the art of storytelling

James Surowiecki, financial columnist for The New Yorker, set the tone in his plenary talk at this year’s Communications Network and CommA conference, held in Los Angeles a few weeks ago.

Surowiecki’s premise—and the topic of his 2005 book, The Wisdom of Crowds—is that a crowd, when assembled according to some fairly specific criteria, is able to give a better answer than an expert or even a group of experts. This may seem counter-intuitive, but Surowiecki has the data to back up his claims.

The mechanics of assembling the crowd and aggregating their answers effectively aren’t easy, of course, but the implications are profound. There were at least a half dozen big ideas in Surowiecki’s speech worth sharing, but I’ll limit myself to three:

  1. Crowds and Market Research

    As communications professionals, we’re used to targeting audiences as narrowly as we can, and when we’re researching messages, we often start by assembling a group that looks a lot like our target audience. To arrive at better answers, Surowiecki suggests market research should use large, heterogeneous groups.

    The key to using these crowds is to ask questions that get your research subjects to give their opinions on what other people will think and do. It turns out that people are quite good at understanding and predicting the behavior of their fellow human beings. By asking a large group, you also control for some of the bias and obfuscation that can result when you ask people to be honest about themselves.

    Fifteen minutes into his presentation, Surowiecki had my attention—and had me questioning one of the basic ways that we do our work as communicators.

  2. The Role of Communicators

    To work correctly, wise crowds need to have legitimate independence of thought, which is quite hard to come by in the real world. We tend to form like-thinking groups throughout our work and personal lives.

    If independence of thought is so important to optimal outcomes, where does that leave us as communicators, focused as we are on message discipline and repetition to break through the noise of everyday life? Surowiecki’s ideas point communicators toward a role as connectors, aggregators, and promoters of the best ideas—shaping conversation by activating our large networks of loose connections. This idea aligns with the shift away from mass media to social networks, and reinforces the importance of authenticity in our communications work.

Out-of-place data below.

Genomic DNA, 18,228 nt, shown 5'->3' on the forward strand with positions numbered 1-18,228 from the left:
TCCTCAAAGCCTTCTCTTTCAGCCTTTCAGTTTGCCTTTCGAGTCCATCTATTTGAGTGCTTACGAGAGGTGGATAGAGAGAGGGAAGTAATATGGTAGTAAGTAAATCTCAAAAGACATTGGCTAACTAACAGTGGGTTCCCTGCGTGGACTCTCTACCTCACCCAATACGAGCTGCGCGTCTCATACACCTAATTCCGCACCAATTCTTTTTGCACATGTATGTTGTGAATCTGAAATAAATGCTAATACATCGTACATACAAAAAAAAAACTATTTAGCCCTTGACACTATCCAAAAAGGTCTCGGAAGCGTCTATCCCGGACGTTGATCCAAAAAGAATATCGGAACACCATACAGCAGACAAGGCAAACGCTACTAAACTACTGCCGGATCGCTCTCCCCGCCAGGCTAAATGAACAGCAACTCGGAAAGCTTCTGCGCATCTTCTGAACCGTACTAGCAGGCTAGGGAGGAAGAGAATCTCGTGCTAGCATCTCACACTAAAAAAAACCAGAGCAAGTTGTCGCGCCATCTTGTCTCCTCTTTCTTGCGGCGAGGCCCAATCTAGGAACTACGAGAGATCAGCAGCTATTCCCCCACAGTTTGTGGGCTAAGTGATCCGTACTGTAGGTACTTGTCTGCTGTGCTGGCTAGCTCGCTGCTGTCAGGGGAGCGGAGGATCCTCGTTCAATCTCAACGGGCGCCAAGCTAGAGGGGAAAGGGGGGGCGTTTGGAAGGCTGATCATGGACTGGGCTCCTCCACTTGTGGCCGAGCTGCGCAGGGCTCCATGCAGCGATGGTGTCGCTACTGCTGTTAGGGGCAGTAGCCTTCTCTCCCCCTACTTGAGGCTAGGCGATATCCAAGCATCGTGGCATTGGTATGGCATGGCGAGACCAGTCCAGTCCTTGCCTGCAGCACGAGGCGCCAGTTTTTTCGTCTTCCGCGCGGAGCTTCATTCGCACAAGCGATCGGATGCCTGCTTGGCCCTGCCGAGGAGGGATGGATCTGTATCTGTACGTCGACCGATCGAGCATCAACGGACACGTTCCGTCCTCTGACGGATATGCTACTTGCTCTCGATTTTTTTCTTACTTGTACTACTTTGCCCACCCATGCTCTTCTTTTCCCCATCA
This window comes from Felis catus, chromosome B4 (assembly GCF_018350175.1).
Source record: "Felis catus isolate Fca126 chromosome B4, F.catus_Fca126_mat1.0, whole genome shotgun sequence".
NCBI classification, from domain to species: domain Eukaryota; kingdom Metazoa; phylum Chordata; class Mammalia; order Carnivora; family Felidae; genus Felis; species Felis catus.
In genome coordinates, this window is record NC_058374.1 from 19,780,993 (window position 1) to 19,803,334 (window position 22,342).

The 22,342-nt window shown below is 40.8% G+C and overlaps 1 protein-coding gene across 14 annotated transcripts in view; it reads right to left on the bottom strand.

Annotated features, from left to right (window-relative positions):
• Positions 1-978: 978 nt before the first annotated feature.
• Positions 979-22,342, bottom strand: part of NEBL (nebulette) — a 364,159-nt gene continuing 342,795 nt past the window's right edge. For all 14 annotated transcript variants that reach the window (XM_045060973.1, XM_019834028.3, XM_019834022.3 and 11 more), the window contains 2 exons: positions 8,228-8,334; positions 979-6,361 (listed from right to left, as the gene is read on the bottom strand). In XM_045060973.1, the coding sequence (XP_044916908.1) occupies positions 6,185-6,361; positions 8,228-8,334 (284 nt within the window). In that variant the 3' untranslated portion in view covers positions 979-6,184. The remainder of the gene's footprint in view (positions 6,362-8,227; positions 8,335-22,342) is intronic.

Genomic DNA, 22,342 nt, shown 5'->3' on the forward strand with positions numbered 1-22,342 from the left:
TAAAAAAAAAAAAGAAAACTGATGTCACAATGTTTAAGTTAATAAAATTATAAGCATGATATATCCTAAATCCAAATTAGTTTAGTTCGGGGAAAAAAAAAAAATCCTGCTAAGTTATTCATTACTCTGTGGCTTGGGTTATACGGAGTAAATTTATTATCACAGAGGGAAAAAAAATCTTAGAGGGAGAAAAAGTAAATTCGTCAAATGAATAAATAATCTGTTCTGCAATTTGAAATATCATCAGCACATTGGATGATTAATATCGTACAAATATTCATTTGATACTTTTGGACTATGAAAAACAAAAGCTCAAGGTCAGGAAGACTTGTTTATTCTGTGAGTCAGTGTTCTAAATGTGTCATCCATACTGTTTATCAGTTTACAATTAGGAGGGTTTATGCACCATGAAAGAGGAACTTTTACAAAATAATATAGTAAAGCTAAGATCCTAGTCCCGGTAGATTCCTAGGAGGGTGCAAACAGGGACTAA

3. The Value of Diversity

    Perhaps the most important point I heard in Surowiecki’s talk was a powerful argument for the value of diversity. Wise crowds depend on it. Part of what gives wise crowds their power is the way in which a group of people from different backgrounds—socioeconomic, cultural, education, life experience—can reach conclusions that a more narrowly constituted crowd (even one filled with “experts”) would miss. The diverse group can see into each others’ blind spots and explore a broader range of potential solutions to a problem. Their diversity of background also gives the group cognitive diversity, and they reach better solutions because of it.

The mechanics of assembling wise crowds and aggregating their answers are complex, and I wish that Surowiecki had had time to go into them further. Applying these lessons to the complex social and policy questions that we most often deal with is also challenging. But the ideas presented by Surowiecki were truly thought-provoking, and worth the price of admission alone.

And that was just the first session at the Communications Network conference! For descriptions of and reactions to some of the many other fine sessions, check out Philanthropy411, which brought together a team of bloggers to cover the conference, and of course, The Communications Network blog.

Wise crowds, indeed.

(image courtesy Flickr user TheBigTouffe, Creative Commons)
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Heath Wickline is a raconteur at LightBox Collaborative. He is looking forward to the upcoming series of communications trainings that LightBox Collaborative is hosting at CompassPoint. First up: “Your Communications GAME Plan” on October 21. Register today!